Bill 24: BC Business Corporations Act Amendments to Improve Corporate Transparency

Introduction

On June 13, 2019, sections of Bill C-86, or the Budget Implementation Act, 2018, No. 2, that amend the Canada Business Corporations Act (“CBCA”), will come into force. You can read more about the new changes and how they affect federally incorporated private companies here.

In light of the changes at the federal level to tackle concerns of money laundering and tax evasion, British Columbia is also moving ahead with similar legislative amendments. Along with launching a new land registry to track beneficial ownership of real property through the Land Owner Transparency Act, the province has tabled amendments to its own corporate statute that closely align with the changes to the CBCA.

Once passed, these changes will affect private, non-distributing companies created under the British Columbia Business Corporations Act (“BCBCA).

The new legislation

Bill 24, or the Business Corporations Amendment Act, 2019 (“Bill 24”), proposes to amend the BCBCA with provisions similar to those enacted for the federal level CBCA. Bill 24 recently went through its first and second reading stages in Victoria, and a date for its enactment may be coming soon.

What are the new corporate governance rules?

  1. Transparency Register

Presently, the BCBCA requires companies to maintain a Central Securities Register (“CSR”). The purpose of the CSR is to identify the registered shareholders of a company, along with the types and number of shares they own.

If Bill 24 comes into force, in addition to maintaining a CSR, private, non-distributing BCBCA companies will be required to create and maintain a new type of register – a “Transparency Register”.

The Transparency Register’s purpose is to identify the beneficial owners of a company. Coupled with the CSR, auditors of private BCBCA companies will have the ability to identify both nominal and actual owners of a company once Bill 24 is passed.

The Transparency Register is a document kept at the company’s records office, or at an otherwise accessible location. It will provide information on all “significant individuals” related to the company. This includes:

  1. name;
  2. date of birth;
  3. last known address;
  4. nationality;
  5. citizenship status for tax purposes;
  6. date on which the individual became or stopped being a “significant individual” within the company; and
  7. how the individual falls within the definition of “significant individual”.

A “significant individual” who must be listed on a BCBCA company’s Transparency Register is defined as someone who:

  1. owns at least 25% of the company’s shares;
  2. owns shares that equate to at least 25% of the company’s voting rights; and/or
  3. has rights or indirect ability to elect, appoint or remove the company’s director(s).

If the “significant individual” is a non-individual entity such as a company or trust, then the individuals behind that entity must be listed on the Transparency Register as well.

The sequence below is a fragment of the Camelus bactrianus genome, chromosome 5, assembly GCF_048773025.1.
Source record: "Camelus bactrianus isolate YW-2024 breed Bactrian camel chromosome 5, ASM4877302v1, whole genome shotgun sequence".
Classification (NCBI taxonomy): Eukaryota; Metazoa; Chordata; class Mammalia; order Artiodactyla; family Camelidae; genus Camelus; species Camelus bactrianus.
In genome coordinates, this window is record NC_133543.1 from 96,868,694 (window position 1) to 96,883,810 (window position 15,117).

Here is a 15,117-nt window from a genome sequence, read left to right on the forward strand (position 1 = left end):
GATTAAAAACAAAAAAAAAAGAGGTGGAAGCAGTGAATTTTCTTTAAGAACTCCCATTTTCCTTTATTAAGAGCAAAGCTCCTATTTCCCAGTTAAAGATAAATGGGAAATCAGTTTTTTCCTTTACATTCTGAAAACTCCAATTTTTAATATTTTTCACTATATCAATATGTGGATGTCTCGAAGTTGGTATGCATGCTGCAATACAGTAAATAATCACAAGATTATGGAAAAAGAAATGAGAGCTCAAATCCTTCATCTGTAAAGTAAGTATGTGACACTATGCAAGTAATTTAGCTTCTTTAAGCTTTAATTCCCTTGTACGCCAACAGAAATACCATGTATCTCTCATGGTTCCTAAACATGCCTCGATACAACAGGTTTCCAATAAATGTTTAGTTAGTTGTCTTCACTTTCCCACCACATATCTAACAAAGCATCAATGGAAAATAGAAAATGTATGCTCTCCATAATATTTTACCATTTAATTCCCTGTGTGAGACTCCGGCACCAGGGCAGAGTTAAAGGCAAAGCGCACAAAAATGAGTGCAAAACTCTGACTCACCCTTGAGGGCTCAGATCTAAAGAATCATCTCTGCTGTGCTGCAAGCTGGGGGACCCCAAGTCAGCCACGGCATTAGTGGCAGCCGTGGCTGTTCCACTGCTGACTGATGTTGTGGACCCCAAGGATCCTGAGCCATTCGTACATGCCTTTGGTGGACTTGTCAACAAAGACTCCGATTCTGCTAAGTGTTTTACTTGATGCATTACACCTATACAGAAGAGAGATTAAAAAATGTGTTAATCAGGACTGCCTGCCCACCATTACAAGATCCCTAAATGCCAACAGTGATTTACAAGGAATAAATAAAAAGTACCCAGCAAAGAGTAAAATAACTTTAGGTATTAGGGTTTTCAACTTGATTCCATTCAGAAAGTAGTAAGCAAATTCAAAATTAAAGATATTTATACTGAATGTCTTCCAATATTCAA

2. Bearer Share Certificates

Bill 24 proposes to do away with “bearer share certificates”, which aligns with the government’s goal to promote corporate transparency. “Bearer share certificates” are used to prove ownership to a company’s shares.

While they had a ‘registered owner’, the buying and selling of shares through these certificates was undocumented. Bill 24 will force “bearer share certificate” holders to replace their certificates if they wish to rely on the rights attached to the shares they own.

What does this mean for new and existing companies created under the British Columbia Business Corporations Act (“BCBCA”)?

For new and existing BCBCA private, non-distributing companies, the following are some key points to keep in mind if Bill 24 comes into force:

  1. BCBCA companies must identify and obtain the necessary information on the “significant individuals” in their company for inclusion in the Transparency Register.
  2. Companies must notify “significant individuals” of their inclusion or removal from the Transparency Register within 10 days of doing so.
  3. Shareholders must provide the information necessary to fulfil the Transparency Register requirements.
  4. The Transparency Register must be updated at least once a year to ensure accuracy.
  5. When new information affecting the Transparency Register becomes known to the BCBCA company, the company’s Transparency Register must be updated within 30 days.

Who has access to the Transparency Register?

A BCBCA company’s CSR is relatively accessible, being open to former and current directors and shareholders, along with the general public for a fee. In comparison, the same company’s Transparency Register is less open.

Subject to prescribed procedures, information within a Transparency Register may be disclosed to directors of the BCBCA company, government tax agency officials, police, and other government regulatory authorities.

What are the consequences of non-compliance?

Failing to comply with the proposed requirements to create and maintain a Transparency Register may mean the imposition of fines. The BCBCA company itself may be liable to a fine up to $100,000, while individuals may be fined up to $50,000.

Conclusion

It is still unclear when Bill 24 will come into force since it is still in the early stages of the legislative process. However, with the CBCA amendments coming into force in June 2019 and similar efforts across other Canadian provinces, we are seeing a combined push in Canada to improve corporate transparency and reduce financial crime. The obligations in Bill 24 will likely become relevant in the near future.

Please contact one of our lawyers in our Corporate/Commercial Practice Group if you have any questions or wish to discuss the creation and maintenance of Transparency Registers, replacing bearer share certificates, complying with the new legislation and their implications for your company.